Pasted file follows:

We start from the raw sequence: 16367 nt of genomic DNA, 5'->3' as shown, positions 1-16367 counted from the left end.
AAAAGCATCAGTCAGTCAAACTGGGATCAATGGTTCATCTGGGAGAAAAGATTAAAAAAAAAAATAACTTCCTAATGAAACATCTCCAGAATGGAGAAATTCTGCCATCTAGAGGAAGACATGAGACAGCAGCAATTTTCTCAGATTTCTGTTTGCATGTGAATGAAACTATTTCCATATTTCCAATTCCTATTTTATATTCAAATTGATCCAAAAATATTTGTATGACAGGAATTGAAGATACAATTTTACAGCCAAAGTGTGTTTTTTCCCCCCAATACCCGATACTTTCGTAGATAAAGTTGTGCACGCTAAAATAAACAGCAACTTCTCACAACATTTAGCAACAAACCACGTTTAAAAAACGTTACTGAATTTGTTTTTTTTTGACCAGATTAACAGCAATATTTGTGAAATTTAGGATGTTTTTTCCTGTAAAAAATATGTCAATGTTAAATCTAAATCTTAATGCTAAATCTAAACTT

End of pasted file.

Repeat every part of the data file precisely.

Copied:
We start from the raw sequence: 16367 nt of genomic DNA, 5'->3' as shown, positions 1-16367 counted from the left end.
AAAAGCATCAGTCAGTCAAACTGGGATCAATGGTTCATCTGGGAGAAAAGATTAAAAAAAAAAATAACTTCCTAATGAAACATCTCCAGAATGGAGAAATTCTGCCATCTAGAGGAAGACATGAGACAGCAGCAATTTTCTCAGATTTCTGTTTGCATGTGAATGAAACTATTTCCATATTTCCAATTCCTATTTTATATTCAAATTGATCCAAAAATATTTGTATGACAGGAATTGAAGATACAATTTTACAGCCAAAGTGTGTTTTTTCCCCCCAATACCCGATACTTTCGTAGATAAAGTTGTGCACGCTAAAATAAACAGCAACTTCTCACAACATTTAGCAACAAACCACGTTTAAAAAACGTTACTGAATTTGTTTTTTTTTGACCAGATTAACAGCAATATTTGTGAAATTTAGGATGTTTTTTCCTGTAAAAAATATGTCAATGTTAAATCTAAATCTTAATGCTAAATCTAAACTT